Corn and Green Tomato Salad

Four whole and one halved green tomato with a sprig of thyme and a couple of sage leaves to be used in the corn and green tomato salad.

Sweet corn is not commonly grown or eaten in Southern Italy. But we have such wonderful corn on the East Coast in the summer that I’m always looking for ways to incorporate it into my Italian-inspired salads.–Erica de Mane

LC Tomato Swap Note

Although de Mane prefers little Green Zebra tomatoes, which she describes as having telltale “streaky green and white skins,” for their slightly tart taste, we feel that almost any firm little green tomato to do the trick. Actually, if you’re jonesing for this salad before green tomatoes show up at your greenmarket, simply swap in whichever red or other, more acidic and more vibrantly hued variety you prefer. For a stunning presentation, try a motley array of heirlooms in oranges and yellows and purples. Looking for new ways to play with corn? Check out Renee’s post on cooking late-season corn.

Corn and Green Tomato Salad

  • Quick Glance
  • (1)
  • 30 M
  • 40 M
  • Serves 4
5/5 - 1 reviews
Print RecipeBuy the The Flavors of Southern Italy cookbook

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  • For the vinaigrette
  • For the salad


Make the vinaigrette

In a small bowl, combine the garlic, vinegar, sugar, allspice, salt, and pepper. Whisk in the oil, taste, and adjust the ingredients accordingly.

Make the salad

Cook the corn in a large pot of boiling water until just tender, about 4 minutes. Drain and let cool until you can touch it. Cut the kernels off with a sharp knife.

In a large bowl, combine the corn kernels, tomatoes, onion, and herbs.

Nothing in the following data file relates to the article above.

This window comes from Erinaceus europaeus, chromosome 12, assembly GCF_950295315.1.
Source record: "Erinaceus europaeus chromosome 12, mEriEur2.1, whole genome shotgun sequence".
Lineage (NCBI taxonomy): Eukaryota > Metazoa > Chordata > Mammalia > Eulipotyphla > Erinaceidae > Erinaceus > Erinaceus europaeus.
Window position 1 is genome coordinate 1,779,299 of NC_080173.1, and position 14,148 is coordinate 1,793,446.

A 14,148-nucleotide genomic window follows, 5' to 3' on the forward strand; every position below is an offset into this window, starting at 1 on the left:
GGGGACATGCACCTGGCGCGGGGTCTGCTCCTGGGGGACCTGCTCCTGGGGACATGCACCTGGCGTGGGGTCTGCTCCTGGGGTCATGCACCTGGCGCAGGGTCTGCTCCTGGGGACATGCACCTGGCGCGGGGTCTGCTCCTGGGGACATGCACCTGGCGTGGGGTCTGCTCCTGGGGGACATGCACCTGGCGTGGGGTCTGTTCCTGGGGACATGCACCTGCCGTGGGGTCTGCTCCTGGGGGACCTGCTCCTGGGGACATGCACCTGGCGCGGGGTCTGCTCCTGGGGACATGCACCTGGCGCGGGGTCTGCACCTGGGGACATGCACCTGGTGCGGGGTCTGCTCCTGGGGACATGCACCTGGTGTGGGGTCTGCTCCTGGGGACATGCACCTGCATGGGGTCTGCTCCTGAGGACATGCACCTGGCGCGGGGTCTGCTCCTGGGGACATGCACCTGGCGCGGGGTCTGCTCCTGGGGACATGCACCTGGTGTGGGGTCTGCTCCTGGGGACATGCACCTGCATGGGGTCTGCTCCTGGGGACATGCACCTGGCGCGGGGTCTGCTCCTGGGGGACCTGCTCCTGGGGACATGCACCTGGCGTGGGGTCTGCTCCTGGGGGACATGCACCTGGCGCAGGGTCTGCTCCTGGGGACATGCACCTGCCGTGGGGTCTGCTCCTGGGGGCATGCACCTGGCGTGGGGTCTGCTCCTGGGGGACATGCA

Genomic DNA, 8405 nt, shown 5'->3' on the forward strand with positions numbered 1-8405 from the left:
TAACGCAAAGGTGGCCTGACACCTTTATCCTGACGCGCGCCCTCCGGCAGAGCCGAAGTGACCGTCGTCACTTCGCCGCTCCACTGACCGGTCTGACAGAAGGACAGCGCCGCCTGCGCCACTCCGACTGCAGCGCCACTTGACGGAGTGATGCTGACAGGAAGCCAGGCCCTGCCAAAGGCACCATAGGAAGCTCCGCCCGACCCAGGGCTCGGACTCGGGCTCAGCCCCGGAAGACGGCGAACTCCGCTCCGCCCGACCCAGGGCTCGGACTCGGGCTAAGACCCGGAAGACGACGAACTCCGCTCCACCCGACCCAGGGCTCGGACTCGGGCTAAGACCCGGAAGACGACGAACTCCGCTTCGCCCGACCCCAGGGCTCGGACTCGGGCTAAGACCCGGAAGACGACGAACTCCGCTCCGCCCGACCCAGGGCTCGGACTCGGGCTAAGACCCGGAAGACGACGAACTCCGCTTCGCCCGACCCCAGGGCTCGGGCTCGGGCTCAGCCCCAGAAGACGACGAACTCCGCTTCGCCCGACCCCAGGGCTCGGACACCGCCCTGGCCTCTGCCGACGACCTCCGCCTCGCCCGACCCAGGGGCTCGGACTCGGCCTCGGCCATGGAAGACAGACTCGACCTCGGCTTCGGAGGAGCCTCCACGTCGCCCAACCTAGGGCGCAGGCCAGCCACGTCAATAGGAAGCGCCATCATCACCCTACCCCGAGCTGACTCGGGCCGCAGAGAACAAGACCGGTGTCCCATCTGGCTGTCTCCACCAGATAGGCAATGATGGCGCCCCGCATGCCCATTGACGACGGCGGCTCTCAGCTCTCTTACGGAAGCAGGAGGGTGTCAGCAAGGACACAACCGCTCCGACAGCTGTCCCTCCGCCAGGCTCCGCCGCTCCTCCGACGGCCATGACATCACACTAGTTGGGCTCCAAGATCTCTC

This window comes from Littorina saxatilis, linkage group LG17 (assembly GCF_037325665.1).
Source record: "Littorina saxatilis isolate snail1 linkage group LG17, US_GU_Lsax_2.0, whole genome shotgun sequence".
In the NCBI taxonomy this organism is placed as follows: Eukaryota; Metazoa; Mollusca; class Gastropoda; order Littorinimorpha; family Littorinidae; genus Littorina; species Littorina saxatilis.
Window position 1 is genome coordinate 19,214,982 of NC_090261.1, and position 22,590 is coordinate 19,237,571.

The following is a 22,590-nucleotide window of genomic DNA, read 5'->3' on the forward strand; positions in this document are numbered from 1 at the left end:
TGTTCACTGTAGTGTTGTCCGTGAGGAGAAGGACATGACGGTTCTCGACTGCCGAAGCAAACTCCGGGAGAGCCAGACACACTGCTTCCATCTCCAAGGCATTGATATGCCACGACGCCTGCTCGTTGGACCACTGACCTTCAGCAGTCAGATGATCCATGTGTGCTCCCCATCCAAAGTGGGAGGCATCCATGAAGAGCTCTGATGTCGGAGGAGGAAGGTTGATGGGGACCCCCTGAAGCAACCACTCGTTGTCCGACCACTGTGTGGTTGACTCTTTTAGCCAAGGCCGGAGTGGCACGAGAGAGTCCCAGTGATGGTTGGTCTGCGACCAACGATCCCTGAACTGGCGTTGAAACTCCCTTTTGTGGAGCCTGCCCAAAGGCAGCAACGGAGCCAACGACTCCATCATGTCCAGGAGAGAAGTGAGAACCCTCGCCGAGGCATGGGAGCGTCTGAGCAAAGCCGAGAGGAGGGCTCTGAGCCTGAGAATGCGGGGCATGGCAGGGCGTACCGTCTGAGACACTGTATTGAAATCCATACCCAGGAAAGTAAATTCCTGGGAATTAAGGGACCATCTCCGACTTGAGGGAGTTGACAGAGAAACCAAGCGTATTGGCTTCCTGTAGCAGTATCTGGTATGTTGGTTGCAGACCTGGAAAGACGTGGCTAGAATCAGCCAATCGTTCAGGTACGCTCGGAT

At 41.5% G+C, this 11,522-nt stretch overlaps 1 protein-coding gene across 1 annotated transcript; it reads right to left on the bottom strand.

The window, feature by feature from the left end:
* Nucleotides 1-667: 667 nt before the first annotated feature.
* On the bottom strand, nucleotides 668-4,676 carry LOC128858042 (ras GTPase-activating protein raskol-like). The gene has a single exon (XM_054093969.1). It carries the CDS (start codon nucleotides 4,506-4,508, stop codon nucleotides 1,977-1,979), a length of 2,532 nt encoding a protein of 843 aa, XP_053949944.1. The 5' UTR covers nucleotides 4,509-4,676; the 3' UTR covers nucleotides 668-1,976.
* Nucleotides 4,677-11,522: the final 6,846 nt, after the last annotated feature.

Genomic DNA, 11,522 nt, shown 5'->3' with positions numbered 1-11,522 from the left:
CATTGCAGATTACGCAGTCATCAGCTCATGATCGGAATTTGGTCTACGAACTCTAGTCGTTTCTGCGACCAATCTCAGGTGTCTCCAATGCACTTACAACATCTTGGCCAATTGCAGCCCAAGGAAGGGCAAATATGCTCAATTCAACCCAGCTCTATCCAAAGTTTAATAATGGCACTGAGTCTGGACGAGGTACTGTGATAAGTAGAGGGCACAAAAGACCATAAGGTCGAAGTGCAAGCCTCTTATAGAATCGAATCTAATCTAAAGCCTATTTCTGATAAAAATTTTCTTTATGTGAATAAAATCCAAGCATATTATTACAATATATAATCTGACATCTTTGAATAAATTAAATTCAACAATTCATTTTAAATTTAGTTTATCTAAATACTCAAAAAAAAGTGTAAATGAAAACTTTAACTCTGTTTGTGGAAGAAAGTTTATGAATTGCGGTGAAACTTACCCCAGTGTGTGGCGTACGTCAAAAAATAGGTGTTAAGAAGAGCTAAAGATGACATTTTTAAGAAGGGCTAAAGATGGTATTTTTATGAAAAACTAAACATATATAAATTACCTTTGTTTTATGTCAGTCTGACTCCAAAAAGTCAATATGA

Pour the vinaigrette over the vegetables and toss gently. Taste and adjust the seasoning accordingly.

Print RecipeBuy the The Flavors of Southern Italy cookbook

Want it? Click it.

    Main-Course Variations

    • Serve the salad over dandelion greens with caciocavallo cheese shaved over the top

    • Add a handful of matchstick-size strips of soppressata or capocollo.

    • Toss in some grilled shrimp or scallops.

    Recipe Testers' Reviews

    This has a light, summery look and taste. The different flavors complement each other well and the dressing brings it all together very nicely. Go easy with the marjoram or you may overpower the other flavors in the salad. I tried it with boiled corn and grilled corn. This being summer, I feel that grilling the corn may be the way to go. It takes a little longer to cook, but it also adds a bit more richness and depth to the final results. The green tomatoes I found were a bit on the larger side, so I cut them into 1/2-inch sections and removed the seeds before using. I used both marjoram and parsley, but would ease off the marjoram in favor of a bit more parsley in the future.

    This is the perfect salad for anytime, anywhere. It’s sharp, bright, tangy, and sweet—just plain good. I’m not a fan of raw onions of any kind, so I was prepared to not like this salad. But after two servings, it had changed my mind. The sliver-thin slices of red onion not only provided beautiful color, but they also added just the right amount of bite and zing to the sweetness of the corn and the tartness of the green tomato. I used the handful of parsley, and that added another level of fresh flavor, as well as a great contrast to all of the other colors. The only question I had was regarding the size of the green tomatoes—the ones I had were probably not as small as the ones the author used, so I ended up cutting mine into bite-size pieces (we all have big mouths at my house) and that worked fine. That said, this is easy, fast, pretty in the bowl, and leaves a smile on your face after you’ve eaten it. It’s also really great after a stay in the fridge overnight. It was still crisp, crunchy, sparkly, and vibrant.


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    1. Wow, this is great. I always wondered how to make this salad. My grandmother used to make it when we went and visited her in the summer. She’d go out in her back yard and pick some of her regular green tomato’s for this. She’d go to the farmer’s market and get the fresh corn for it. Actually she made us walk with her from her house to the farmer’s market. I bet it was close to a seven mile round trip. I think it was her way of getting us a little tired out, so we’d all behave at the dinner table.

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